On North Korea and More, China Flexes Its Muscles

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Charles Oki / U.S. Navy / Getty Images

The aircraft carrier U.S.S. George Washington arrives in Pusan, South Korea, to take part in joint military exercises east of the Korean peninsula starting July 25, 2010

On Sunday, 20 U.S. and South Korean ships, more than 100 aircraft and some 8,000 personnel will take part in a four-day series of war games in waters off the Korean peninsula. There's little ambiguity about the purpose of these exercises, which are taking place in the shadow of a hostile North Korea that's allegedly responsible for the March sinking of the Cheonan, a South Korean warship. "[The war games] are designed to send a clear message to North Korea that its aggressive behavior must stop," said U.S. Secretary of Defense Robert Gates at an American base outside Seoul on July 20. In turn, the North Koreans issued a statement decrying what they deemed "very dangerous saber-rattling."

But Pyongyang is not alone in voicing its discontent. In recent weeks, a growing chorus of protest has come from Beijing, stoked in part by nationalist sentiment at home. A July 8 editorial in the Global Times, a Chinese state-run English-language newspaper, said the exercises could be interpreted as "a direct threat to [Beijing's] territorial waters and coastline." China reportedly completed its own coastal-defense drill, dubbed "Warfare 2010," on July 20. Government officials, both civilian and military, have issued a series of statements expressing a thinly veiled opposition to the planned U.S.–South Korean mobilization and have warned against any interference in China's backyard. Earlier in June, tempers flared at a high-level regional defense summit in Singapore that was attended by Gates and counterparts from the Chinese top brass; American frustration with China's coddling of the North Koreans was met with rhetoric condemning U.S. meddling elsewhere in the region. An invitation for Gates to visit Beijing was rescinded.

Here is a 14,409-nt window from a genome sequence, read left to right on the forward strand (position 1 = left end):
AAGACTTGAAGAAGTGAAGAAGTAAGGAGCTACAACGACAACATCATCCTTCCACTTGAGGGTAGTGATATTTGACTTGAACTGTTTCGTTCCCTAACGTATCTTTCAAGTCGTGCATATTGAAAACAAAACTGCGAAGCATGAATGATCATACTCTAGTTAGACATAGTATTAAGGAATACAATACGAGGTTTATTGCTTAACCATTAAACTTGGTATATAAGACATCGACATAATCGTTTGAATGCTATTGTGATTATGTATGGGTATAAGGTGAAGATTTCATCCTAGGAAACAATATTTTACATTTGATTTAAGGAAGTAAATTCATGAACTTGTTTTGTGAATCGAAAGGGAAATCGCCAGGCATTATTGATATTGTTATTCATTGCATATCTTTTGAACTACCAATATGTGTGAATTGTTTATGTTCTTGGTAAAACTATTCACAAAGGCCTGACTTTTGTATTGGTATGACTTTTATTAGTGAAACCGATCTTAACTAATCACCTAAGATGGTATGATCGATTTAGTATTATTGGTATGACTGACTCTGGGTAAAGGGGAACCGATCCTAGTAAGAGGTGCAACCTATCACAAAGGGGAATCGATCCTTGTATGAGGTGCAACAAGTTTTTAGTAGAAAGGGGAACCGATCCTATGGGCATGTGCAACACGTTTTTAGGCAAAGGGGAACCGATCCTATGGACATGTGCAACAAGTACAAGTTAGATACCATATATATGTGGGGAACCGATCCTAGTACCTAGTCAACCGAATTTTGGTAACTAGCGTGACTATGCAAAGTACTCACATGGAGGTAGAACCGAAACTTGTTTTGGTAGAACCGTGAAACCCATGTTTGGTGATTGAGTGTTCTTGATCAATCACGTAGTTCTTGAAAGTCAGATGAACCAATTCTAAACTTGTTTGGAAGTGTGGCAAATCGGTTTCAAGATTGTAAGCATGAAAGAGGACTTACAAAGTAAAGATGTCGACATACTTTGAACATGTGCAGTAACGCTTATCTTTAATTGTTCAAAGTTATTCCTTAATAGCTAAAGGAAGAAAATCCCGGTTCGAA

China is North Korea's most important ally and trade partner, and Beijing went out of its way to soften a recent Security Council resolution that sought to punish Pyongyang for its supposed attack on the Cheonan that killed 46 South Korean sailors. Yet ultimately, experts say, current Chinese posturing is just the surface tension of a far greater and slower geopolitical shift. For decades along this rim of the Pacific, a de facto Pax Americana has reigned — U.S. bases and carrier groups guaranteed security for a number of nations finding their feet after World War II, keeping sea lanes open and allowing trade to flourish. But that implicit hegemony is being steadily challenged by an ascendant China, charged by a feeling of historical grievance and an eagerness to assert itself on the global stage. "There's no question that the Chinese have a sense that they've been putting up with things for decades that have rankled them," says Denny Roy, a senior fellow at the East-West Center in Honolulu. "Now, they are starting to push back."